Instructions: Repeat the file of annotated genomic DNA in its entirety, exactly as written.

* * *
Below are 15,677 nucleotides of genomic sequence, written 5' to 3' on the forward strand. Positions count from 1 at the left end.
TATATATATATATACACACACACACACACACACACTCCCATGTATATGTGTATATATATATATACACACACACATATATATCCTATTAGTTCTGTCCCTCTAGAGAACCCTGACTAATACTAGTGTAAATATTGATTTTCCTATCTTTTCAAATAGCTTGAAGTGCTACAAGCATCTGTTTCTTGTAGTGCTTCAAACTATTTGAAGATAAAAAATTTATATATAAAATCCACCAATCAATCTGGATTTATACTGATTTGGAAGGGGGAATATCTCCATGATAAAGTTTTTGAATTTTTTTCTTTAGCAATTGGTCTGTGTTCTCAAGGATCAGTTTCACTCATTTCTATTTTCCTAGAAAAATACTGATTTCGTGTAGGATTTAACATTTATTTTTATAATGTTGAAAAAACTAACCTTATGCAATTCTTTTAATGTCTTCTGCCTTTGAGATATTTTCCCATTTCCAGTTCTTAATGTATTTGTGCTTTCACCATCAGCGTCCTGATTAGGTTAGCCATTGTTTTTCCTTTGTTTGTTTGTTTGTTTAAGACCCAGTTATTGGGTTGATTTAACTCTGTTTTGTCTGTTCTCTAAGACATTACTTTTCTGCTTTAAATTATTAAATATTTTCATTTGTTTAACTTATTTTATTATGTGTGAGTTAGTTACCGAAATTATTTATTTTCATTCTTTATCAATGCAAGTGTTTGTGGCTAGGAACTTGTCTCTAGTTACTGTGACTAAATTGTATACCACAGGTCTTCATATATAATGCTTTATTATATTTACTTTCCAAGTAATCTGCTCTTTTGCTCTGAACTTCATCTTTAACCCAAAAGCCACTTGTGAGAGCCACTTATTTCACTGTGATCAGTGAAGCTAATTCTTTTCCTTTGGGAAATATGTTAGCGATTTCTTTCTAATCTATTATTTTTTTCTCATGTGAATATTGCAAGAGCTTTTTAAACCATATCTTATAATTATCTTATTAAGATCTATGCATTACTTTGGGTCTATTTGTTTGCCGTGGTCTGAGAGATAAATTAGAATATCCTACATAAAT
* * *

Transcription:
Below are 15,677 nucleotides of genomic sequence, written 5' to 3' on the forward strand. Positions count from 1 at the left end.
TATATATATATATACACACACACACACACACACACTCCCATGTATATGTGTATATATATATATACACACACACATATATATCCTATTAGTTCTGTCCCTCTAGAGAACCCTGACTAATACTAGTGTAAATATTGATTTTCCTATCTTTTCAAATAGCTTGAAGTGCTACAAGCATCTGTTTCTTGTAGTGCTTCAAACTATTTGAAGATAAAAAATTTATATATAAAATCCACCAATCAATCTGGATTTATACTGATTTGGAAGGGGGAATATCTCCATGATAAAGTTTTTGAATTTTTTTCTTTAGCAATTGGTCTGTGTTCTCAAGGATCAGTTTCACTCATTTCTATTTTCCTAGAAAAATACTGATTTCGTGTAGGATTTAACATTTATTTTTATAATGTTGAAAAAACTAACCTTATGCAATTCTTTTAATGTCTTCTGCCTTTGAGATATTTTCCCATTTCCAGTTCTTAATGTATTTGTGCTTTCACCATCAGCGTCCTGATTAGGTTAGCCATTGTTTTTCCTTTGTTTGTTTGTTTGTTTAAGACCCAGTTATTGGGTTGATTTAACTCTGTTTTGTCTGTTCTCTAAGACATTACTTTTCTGCTTTAAATTATTAAATATTTTCATTTGTTTAACTTATTTTATTATGTGTGAGTTAGTTACCGAAATTATTTATTTTCATTCTTTATCAATGCAAGTGTTTGTGGCTAGGAACTTGTCTCTAGTTACTGTGACTAAATTGTATACCACAGGTCTTCATATATAATGCTTTATTATATTTACTTTCCAAGTAATCTGCTCTTTTGCTCTGAACTTCATCTTTAACCCAAAAGCCACTTGTGAGAGCCACTTATTTCACTGTGATCAGTGAAGCTAATTCTTTTCCTTTGGGAAATATGTTAGCGATTTCTTTCTAATCTATTATTTTTTTCTCATGTGAATATTGCAAGAGCTTTTTAAACCATATCTTATAATTATCTTATTAAGATCTATGCATTACTTTGGGTCTATTTGTTTGCCGTGGTCTGAGAGATAAATTAGAATATCCTACATAAAT